Home » Reviews » Musicals » Doctor Selavy’s Magic Theatre, New Wimbledon Studio – Review
Credit: PK Productions
Credit: PK Productions

Doctor Selavy’s Magic Theatre, New Wimbledon Studio – Review

Pros: This musical score is a genius mix of styles and sounds, creating the perfect balance of catchy and crazy tunes.

Cons: The cast was not miked. Consequently some of the lyrics and vocals were lost. And the set and costumes don’t reflect the madness of the show as much as they could.

Pros: This musical score is a genius mix of styles and sounds, creating the perfect balance of catchy and crazy tunes. Cons: The cast was not miked. Consequently some of the lyrics and vocals were lost. And the set and costumes don’t reflect the madness of the show as much as they could. Invisible question marks were hanging over my head throughout this entire performance. Who? What? Where? Why? When it comes to Doctor Selavy’s Magic Theatre, I cannot answer any of these with confidence. The story is… The story begins…There is a story. I think. There is definitely…

Summary

Rating

Good

Once you get past trying to figure out what’s going on, and instead just relish in the show’s wackiness and unpredictability, it becomes a highly enjoyable piece of musical theatre.

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Invisible question marks were hanging over my head throughout this entire performance. Who? What? Where? Why? When it comes to Doctor Selavy’s Magic Theatre, I cannot answer any of these with confidence.

The story is… The story begins…There is a story. I think.

There is definitely a central character. At one moment Matt (Matthew Durkan) is a successful twenty-something city banker, the next he is buckled in a straight jacket and wearing a pirate’s hat, and even he doesn’t seem to know why.

Matt is a new patient at a mental asylum, subject to Doctor Selavy’s (Niccoló Curradi) five-day cure. But there are no Rorschach tests or electro shocks at this institute. The therapies here are much more experimental, and the doctors? Downright cray cray. There are five of them and they first appear as puppets, their limbs controlled by Dr Selavy, the puppeteer.

The show follows wide-eyed Matt as he is led through theatricalised versions of major life crises and temptations: wealth, business, food, excess, love, death and power. One by one the doctors stand on the wooden crate in the centre of the stage to administer their musical treatments. There are nice shifts in tempo between each of the days, particularly in the middle, when the mood becomes gentle, and the pace slows down.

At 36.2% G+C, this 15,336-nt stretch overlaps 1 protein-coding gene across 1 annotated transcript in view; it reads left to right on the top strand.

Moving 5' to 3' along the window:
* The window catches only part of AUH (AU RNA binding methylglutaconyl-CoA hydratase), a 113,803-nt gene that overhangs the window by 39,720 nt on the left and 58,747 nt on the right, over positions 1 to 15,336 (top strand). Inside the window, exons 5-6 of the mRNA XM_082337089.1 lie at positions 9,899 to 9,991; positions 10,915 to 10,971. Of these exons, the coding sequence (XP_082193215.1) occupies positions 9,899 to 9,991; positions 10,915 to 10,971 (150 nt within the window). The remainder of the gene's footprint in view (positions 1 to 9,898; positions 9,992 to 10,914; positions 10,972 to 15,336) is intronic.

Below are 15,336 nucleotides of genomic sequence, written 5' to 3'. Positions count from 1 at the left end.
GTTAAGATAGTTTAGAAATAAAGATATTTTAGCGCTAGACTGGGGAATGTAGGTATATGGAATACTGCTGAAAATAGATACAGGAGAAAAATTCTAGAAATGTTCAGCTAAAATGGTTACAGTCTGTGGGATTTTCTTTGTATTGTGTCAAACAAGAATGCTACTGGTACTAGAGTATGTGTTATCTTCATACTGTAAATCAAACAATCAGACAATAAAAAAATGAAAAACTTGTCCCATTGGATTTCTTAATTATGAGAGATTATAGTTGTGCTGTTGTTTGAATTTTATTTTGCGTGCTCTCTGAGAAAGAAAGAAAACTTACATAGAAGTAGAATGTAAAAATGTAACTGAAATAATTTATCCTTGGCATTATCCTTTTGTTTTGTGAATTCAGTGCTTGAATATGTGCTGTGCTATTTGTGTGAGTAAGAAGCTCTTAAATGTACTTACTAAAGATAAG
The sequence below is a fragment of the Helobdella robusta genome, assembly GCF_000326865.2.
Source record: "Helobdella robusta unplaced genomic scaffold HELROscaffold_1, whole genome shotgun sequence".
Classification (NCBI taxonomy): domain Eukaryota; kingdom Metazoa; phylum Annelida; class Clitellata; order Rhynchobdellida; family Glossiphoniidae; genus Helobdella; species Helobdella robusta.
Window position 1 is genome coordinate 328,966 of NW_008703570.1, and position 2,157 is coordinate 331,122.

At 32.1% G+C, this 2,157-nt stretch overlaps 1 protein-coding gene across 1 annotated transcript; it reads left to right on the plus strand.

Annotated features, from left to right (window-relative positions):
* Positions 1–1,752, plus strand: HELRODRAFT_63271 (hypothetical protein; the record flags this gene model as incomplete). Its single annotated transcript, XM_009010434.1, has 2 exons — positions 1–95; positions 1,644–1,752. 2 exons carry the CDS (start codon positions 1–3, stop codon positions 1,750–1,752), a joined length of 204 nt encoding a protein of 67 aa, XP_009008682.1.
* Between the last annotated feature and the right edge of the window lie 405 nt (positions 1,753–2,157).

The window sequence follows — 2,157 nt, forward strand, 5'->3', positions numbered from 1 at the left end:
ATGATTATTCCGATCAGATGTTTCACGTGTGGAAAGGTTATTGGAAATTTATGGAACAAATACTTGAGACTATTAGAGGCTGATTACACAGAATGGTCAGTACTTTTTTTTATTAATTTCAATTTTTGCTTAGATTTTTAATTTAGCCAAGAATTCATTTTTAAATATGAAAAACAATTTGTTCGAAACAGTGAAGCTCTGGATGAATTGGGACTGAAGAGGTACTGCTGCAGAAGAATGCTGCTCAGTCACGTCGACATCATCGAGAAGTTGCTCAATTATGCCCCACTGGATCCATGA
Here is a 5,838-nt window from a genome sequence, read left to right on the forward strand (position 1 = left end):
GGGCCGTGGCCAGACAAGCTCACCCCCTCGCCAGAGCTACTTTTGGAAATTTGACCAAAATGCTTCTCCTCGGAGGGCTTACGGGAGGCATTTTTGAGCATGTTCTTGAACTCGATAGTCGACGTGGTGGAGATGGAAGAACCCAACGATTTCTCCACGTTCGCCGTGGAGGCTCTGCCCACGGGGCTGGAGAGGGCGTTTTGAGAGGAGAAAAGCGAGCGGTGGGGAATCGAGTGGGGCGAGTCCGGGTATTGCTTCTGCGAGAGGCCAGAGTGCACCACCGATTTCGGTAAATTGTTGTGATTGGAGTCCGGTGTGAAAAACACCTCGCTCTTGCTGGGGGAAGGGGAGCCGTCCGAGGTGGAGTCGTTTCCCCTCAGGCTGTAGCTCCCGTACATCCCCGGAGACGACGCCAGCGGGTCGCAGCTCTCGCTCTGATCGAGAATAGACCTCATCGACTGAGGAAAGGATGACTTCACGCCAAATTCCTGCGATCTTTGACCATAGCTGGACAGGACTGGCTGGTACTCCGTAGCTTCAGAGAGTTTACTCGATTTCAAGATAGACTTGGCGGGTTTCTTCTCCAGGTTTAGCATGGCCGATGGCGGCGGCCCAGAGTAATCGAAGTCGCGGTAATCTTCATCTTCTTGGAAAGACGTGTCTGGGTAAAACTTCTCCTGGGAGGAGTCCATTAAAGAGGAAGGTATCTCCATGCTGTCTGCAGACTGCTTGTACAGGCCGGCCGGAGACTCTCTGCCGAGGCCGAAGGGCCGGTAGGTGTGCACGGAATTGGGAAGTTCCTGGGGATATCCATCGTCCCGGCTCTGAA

There is no dialogue in this production, just one song after another, which can be confusing for the audience who are trying to interpret what is happening. The set and the costumes do little to provide any answers. Instead of white padded walls, there are just vaudeville style banners, a string of rainbow ball lights, and some red balloons. The doctors are dressed more like patients. One is shirtless and covered in bloodstains and bruises. Another is in a mini shift dress and turban. I think the production could have made more of these visuals, particularly for a show that gives a licence to do anything on stage and get away with it.

Once you stop trying to make sense of Doctor Selavy’s Magic Theatre, and let yourself just relish in whatever this show is, it is actually highly enjoyable, particularly because the songs are brilliant. There is a real mix of musical styles; folk, opera, rock, cabaret and doo-wup. Let’s hear it for Daddy Moolah and Swinging at the Stock Exchange are the standouts. The choreography in these company numbers is very entertaining, and you can tell the cast get a kick out of acting crazy. Comparatively the simple, yet beautiful Life On the Inside, which is reprised by Matt’s wife throughout the show, provides the perfect sane balance.

Some of the vocals could have been improved. A couple of harmonies sounded flat, and the cast were not miked, which only became a problem during the rock songs, when the singing and lyrics were drowned out by the band. I may have walked out of the theatre with more questions than answers, but the spirit of this show is essentially fun, and easy to take delight in, which I enjoyed without a doubt.

Director: Patrick Kennedy
Producer: Alma Fournier-Carballo and Patrick Kennedy
Musical Director: Peter Mitchell
Choreographer: Alyssa Noble
Composer: Stanley Silverman
Lyricist: Tom Hendry
Booking Until: 1st February 2014
Booking Link: http://www.atgtickets.com/shows/dr-selavys-magic-theatre/new-wimbledon-studio/

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